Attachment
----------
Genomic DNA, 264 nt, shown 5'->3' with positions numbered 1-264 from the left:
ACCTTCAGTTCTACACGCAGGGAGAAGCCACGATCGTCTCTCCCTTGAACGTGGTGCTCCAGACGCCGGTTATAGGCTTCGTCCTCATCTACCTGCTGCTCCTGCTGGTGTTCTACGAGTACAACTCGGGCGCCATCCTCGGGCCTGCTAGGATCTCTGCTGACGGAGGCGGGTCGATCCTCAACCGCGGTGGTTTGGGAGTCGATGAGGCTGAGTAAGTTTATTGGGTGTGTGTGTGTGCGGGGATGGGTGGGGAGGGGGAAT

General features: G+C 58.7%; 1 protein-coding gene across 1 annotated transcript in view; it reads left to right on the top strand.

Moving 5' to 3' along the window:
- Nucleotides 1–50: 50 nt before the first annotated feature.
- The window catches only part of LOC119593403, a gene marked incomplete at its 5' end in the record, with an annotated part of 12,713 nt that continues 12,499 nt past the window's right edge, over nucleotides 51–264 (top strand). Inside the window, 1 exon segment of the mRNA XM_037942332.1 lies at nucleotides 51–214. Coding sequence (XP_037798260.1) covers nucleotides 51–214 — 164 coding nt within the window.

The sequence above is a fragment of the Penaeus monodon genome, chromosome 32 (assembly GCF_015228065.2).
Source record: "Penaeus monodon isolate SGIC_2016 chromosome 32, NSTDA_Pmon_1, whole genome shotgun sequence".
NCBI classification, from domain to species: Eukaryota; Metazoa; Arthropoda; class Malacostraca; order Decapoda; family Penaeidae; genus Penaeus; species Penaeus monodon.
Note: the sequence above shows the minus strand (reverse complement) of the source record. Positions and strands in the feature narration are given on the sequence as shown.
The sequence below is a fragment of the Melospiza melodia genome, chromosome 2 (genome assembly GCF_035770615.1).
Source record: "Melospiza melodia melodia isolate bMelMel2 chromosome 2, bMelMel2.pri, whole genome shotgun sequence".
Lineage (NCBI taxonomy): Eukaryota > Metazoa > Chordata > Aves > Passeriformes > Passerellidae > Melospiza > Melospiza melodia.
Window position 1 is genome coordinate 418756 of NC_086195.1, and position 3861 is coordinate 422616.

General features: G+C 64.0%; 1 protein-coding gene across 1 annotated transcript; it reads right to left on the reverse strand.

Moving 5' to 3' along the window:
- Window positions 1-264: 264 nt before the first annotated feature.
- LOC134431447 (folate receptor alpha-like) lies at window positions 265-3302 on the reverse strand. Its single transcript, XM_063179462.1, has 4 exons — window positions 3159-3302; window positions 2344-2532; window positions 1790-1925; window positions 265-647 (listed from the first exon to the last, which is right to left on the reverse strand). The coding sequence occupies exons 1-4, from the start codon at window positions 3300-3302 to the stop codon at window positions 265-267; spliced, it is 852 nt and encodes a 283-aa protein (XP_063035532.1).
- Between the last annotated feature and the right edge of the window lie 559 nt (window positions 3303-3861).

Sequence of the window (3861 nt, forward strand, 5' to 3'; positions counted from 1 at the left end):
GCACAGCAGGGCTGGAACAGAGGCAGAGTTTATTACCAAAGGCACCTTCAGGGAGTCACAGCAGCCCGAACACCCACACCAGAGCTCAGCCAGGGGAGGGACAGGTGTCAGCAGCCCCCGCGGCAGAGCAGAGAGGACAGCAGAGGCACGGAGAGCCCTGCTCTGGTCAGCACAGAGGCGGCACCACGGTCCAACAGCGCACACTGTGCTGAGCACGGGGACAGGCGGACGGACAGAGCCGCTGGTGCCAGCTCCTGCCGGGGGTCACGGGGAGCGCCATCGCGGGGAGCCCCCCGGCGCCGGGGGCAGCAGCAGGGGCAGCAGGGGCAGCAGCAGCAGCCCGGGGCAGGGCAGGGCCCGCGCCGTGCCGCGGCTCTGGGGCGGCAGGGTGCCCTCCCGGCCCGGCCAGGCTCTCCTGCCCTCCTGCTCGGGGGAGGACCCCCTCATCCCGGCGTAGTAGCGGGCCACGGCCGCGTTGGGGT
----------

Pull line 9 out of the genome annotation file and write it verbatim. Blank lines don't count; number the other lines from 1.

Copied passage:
NCBI classification, from domain to species: Eukaryota; Metazoa; Arthropoda; class Malacostraca; order Decapoda; family Penaeidae; genus Penaeus; species Penaeus monodon.